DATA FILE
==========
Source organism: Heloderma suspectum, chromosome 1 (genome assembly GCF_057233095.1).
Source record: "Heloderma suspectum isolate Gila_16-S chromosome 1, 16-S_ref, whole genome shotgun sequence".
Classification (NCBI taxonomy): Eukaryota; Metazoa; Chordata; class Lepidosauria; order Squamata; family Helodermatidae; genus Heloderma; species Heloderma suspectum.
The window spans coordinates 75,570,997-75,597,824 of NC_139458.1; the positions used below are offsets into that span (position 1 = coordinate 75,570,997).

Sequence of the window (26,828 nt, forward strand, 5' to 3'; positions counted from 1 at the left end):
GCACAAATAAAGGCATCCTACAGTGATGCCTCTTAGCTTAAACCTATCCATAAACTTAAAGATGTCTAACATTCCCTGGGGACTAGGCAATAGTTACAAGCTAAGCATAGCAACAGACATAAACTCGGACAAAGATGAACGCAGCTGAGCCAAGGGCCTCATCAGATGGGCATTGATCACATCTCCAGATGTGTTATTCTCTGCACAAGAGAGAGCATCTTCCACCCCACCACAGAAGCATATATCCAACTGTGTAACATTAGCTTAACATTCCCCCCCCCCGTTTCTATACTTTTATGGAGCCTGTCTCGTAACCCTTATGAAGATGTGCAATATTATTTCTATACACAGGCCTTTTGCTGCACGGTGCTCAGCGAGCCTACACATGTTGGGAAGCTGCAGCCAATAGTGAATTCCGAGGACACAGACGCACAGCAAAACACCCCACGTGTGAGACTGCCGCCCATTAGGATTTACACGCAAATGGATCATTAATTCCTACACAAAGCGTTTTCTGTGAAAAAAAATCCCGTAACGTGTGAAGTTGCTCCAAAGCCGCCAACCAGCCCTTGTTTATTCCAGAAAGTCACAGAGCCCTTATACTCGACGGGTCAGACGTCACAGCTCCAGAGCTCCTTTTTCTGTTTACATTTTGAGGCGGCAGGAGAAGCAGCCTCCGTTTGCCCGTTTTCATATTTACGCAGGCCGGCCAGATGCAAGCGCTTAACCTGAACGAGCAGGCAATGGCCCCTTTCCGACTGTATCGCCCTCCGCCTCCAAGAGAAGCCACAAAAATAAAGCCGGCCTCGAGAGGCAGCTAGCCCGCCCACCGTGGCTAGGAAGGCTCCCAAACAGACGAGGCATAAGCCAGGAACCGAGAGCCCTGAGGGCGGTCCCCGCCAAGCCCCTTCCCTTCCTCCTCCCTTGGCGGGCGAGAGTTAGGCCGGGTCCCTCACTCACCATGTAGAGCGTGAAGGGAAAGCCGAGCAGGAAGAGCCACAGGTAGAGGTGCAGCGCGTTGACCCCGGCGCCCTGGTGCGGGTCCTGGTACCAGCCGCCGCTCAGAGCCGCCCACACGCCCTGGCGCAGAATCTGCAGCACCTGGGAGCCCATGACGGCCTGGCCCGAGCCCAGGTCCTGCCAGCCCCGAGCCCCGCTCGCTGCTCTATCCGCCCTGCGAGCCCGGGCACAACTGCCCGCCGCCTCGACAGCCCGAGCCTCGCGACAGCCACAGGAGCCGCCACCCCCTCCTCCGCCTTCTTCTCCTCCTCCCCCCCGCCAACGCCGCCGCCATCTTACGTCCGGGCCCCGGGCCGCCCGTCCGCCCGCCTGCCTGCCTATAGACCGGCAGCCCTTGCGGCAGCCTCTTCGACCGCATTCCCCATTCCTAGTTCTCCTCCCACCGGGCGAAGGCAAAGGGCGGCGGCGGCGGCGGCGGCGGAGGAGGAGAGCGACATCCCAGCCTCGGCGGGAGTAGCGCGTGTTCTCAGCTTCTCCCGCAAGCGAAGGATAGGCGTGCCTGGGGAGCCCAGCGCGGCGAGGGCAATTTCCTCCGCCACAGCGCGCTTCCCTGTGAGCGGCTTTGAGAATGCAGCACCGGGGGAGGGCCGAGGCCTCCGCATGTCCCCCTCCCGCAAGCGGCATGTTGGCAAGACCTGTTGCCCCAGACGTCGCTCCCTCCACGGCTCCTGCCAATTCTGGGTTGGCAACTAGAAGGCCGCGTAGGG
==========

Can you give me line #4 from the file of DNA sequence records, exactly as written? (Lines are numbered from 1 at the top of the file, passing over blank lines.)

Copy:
The window spans coordinates 75,570,997-75,597,824 of NC_139458.1; the positions used below are offsets into that span (position 1 = coordinate 75,570,997).